I think lazy bloggers like me should just ignore the question of writing frequency instead of starting half their entries with "It’s been a while". Like so. But here's a long one.
Climbing a mountain at Easter sounds quite a biblical quest. We just spent about four days wandering about Mount Elgon National Park in eastern Uganda, on the Kenyan border. Sunday was peak day, devoted to Wagagai Summit (4,321 m above sea level). Elgon is an extinct volcano with a large caldera at the top and several peaks reaching almost to the same height around it. Four thousand metres is already an altitude that changes the way human bodies operate; especially upwards one tends to (and should) go much slower than the mind would like to. Walking like zombies, in other words, is the principle. Oxygen is not quite as readily available as at sea level (eller hur, Kirsi?). A few days in those heights, especially when combined with tens of kilometres of walking, can easily cause some headaches.
Hiking in the Nordic countries, everyone carries their own stuff to and fro, including tents and food. Not here. Between us three mzungus
, we had three porters (plus two guides with guns), with only a few kilos on our own backs. It certainly made progress a lot easier and faster, and the guys were nice, though at the same time it feels odd to have to socialise with a bunch of strangers during a hiking trip (which, to me, is by definition a retreat to nature and silence). And then, of course, there is the usual and quite absurd hassle of tips. I’ve never understood or liked the culture of tipping, but it gets even more bothersome when it’s a completely unofficial (yet somehow compulsory) practice separated from the main payments. Park entrance fees include the guides, and we paid the porters in advance, but still everyone expected more cash afterwards. Since Uganda in general is not a tipping society in an established way – drivers of metered taxis don’t expect any extra, in restaurants it’s just a few per cent if any – it is next to impossible to figure out what people like these workers expect. The only reason they expect tips in the first place is that they work in a field that serves tourists; wealthy visitors from established tipping societies have created the demand. Whenever I see this "I’ve been paid but I want more" look on someone’s face I get the same disturbing feeling as with street beggars. Somehow it’s almost impossible to do the right thing because added supply will only result in increased demand (which will cause more awkward situations).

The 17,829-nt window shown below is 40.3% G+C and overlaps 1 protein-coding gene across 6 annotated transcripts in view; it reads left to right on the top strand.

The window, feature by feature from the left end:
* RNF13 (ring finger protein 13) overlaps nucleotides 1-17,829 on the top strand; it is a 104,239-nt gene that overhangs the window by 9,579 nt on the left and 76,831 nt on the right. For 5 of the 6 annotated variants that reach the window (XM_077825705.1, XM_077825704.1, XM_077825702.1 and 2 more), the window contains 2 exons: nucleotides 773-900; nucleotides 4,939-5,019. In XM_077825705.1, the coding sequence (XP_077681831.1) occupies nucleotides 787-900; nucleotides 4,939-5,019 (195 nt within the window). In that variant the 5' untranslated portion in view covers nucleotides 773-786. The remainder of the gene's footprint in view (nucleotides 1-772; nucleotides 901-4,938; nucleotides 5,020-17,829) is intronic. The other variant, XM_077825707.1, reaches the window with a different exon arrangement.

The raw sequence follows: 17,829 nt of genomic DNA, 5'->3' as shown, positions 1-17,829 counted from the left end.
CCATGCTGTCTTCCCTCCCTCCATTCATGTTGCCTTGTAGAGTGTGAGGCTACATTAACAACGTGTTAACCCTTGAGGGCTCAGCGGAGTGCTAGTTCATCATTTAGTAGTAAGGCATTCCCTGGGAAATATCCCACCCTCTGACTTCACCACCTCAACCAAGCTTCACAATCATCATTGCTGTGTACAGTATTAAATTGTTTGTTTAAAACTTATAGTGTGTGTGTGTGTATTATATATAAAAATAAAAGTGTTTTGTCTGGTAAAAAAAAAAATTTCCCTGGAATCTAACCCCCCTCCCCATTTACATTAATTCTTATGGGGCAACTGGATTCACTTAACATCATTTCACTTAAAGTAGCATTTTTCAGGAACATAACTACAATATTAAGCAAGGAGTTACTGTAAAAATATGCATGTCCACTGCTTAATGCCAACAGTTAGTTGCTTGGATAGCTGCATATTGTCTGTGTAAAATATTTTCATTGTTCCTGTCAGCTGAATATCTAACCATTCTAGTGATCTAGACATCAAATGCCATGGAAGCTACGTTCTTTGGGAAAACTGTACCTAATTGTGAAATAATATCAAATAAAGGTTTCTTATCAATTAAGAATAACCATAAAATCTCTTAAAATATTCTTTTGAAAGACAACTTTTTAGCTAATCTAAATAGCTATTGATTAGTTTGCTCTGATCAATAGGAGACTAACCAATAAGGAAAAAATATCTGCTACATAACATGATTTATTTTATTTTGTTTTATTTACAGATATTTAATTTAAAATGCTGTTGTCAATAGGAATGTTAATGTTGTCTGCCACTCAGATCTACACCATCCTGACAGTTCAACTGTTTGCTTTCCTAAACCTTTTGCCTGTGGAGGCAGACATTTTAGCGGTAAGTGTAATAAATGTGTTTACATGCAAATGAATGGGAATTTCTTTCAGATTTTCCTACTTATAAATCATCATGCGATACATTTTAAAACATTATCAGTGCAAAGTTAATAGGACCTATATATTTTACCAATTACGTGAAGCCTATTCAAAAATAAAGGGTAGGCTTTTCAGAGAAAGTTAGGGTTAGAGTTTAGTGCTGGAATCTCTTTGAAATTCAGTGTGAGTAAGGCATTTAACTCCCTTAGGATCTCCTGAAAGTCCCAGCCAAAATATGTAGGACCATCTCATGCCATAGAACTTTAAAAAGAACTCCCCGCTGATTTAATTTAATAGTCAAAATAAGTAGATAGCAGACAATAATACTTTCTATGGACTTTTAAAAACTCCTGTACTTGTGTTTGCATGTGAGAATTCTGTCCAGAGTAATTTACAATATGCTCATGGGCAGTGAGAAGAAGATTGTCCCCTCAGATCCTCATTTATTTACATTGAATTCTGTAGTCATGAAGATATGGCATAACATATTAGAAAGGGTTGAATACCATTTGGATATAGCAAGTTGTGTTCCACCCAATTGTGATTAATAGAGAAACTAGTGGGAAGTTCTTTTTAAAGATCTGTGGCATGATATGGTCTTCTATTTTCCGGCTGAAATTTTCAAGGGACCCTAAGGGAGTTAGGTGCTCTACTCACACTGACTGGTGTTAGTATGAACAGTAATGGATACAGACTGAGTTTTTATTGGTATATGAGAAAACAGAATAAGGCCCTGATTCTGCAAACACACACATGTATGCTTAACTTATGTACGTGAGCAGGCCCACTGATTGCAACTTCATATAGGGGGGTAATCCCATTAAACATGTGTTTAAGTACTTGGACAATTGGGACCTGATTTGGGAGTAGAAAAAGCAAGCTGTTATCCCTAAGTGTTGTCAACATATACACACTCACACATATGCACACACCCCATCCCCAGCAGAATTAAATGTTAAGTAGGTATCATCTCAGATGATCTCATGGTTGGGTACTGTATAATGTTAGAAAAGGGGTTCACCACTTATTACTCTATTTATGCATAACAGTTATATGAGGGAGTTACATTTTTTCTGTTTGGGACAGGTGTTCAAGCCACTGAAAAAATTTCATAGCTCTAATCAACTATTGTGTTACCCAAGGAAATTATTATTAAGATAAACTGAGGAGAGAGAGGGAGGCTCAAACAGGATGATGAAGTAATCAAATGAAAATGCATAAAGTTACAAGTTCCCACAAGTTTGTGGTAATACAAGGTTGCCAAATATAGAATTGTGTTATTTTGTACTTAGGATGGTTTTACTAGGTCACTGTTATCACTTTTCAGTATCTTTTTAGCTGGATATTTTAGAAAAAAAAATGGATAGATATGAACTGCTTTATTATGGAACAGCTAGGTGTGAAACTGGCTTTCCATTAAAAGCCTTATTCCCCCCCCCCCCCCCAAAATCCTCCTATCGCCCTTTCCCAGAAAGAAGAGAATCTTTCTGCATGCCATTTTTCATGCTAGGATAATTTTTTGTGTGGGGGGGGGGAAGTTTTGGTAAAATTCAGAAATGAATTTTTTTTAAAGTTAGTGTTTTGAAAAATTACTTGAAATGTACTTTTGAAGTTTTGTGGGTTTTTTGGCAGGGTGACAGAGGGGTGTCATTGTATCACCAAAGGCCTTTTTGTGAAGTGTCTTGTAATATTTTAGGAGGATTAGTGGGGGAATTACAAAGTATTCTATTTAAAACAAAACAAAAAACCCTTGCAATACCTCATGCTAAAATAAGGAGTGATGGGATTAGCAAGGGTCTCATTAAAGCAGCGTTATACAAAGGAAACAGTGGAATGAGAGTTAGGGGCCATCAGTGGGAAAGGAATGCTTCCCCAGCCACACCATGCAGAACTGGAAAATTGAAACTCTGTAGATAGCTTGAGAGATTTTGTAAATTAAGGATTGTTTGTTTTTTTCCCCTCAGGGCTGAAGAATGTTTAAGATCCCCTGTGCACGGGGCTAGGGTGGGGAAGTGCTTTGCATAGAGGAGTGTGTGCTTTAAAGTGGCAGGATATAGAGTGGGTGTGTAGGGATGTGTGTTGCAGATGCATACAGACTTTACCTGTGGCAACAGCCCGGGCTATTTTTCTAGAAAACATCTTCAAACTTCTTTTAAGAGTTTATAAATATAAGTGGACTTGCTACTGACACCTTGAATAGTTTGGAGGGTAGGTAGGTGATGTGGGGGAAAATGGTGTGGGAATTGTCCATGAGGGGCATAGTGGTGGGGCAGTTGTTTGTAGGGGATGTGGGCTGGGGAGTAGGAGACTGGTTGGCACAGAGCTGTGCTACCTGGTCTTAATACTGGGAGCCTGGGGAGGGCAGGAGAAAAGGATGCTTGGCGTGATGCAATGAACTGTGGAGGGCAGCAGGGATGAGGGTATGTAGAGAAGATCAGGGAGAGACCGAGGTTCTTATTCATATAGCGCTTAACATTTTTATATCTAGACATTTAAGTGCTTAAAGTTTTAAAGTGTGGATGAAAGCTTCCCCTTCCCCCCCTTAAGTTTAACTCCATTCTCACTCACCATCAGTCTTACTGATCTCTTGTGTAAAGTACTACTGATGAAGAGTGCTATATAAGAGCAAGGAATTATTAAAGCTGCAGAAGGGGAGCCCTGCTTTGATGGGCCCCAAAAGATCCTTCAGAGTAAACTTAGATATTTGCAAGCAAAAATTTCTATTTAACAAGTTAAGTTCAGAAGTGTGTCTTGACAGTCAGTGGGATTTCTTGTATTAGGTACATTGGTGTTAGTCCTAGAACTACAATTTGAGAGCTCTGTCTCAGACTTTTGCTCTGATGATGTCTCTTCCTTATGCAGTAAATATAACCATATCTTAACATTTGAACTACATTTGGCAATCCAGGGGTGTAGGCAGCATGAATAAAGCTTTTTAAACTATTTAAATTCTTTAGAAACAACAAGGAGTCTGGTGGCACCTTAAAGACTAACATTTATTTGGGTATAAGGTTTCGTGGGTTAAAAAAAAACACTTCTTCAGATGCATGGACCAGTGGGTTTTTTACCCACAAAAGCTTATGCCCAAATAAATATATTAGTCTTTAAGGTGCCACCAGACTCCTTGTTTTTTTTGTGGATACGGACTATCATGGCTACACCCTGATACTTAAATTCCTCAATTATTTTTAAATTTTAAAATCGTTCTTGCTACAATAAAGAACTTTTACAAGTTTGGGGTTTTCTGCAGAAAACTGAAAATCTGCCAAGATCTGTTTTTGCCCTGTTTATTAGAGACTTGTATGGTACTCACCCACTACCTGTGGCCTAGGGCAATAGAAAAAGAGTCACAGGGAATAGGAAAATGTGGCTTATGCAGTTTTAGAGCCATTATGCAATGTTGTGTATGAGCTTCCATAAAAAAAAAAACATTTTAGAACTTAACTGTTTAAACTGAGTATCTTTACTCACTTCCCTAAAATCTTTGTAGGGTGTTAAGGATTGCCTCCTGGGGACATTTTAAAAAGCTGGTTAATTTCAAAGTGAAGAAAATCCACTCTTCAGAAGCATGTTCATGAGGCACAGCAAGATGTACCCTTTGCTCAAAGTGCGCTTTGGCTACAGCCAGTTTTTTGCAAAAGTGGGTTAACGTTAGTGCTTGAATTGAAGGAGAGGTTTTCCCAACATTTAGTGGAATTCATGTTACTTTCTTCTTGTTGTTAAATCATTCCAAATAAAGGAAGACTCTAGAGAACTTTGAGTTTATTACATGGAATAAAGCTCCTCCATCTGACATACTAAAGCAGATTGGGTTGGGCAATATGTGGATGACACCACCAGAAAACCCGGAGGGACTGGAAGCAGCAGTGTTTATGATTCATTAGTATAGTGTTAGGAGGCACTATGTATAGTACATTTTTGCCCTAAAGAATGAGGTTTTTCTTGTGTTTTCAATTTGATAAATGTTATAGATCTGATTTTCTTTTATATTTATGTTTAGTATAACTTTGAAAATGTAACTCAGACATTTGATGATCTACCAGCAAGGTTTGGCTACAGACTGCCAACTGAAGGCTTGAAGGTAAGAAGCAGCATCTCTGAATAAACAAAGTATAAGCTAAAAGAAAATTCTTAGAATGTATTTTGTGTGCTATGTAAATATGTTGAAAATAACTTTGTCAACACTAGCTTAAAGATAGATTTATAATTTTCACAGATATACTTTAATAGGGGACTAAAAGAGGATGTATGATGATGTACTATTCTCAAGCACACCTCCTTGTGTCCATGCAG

Nature in Mount Elgon was wonderful, except that we saw almost no animals. It was all scenery and flora. The area above 3,500 m is full of giant lobelias, some five metres tall. It’s strange to walk in a forest of flowers. We did see two kinds of colobus monkeys and some birds, and a buffalo path, but a lot of the pictures taken during the hike are portraits of lobelias in bloom, growing alone or in groups of hundreds.
The first evening after starting on the Piswa trail from the village of Kapkwata was bad. We had two hours of solid rain and arrived in the camp after dark, all wet, cold, hungry, and tired. Warming up took a lot of effort, and the smoke from the fire always seemed to head straight for my eyes. The improvised pasta dinner had to be forced down. And of course the tent, rented from the UWA, was way too small for my height. Four nights of curling on my side on bumpy ground didn’t seem a nice prospect.
The national park is not always in harmony with local communities. The growing population needs more land for agriculture, and most of the people don't see the point of protecting nature. There are some poachers and a lot of encroachers. People simply use the protected area as if it were their own land, and politicians do little because the encroachers are also voters. In Elgon, the problem is more visible than in most Ugandan parks because the Mbale area is relatively densely populated. At least two patrol huts used by the UWA were burned a couple of months ago. Here are the remains of one.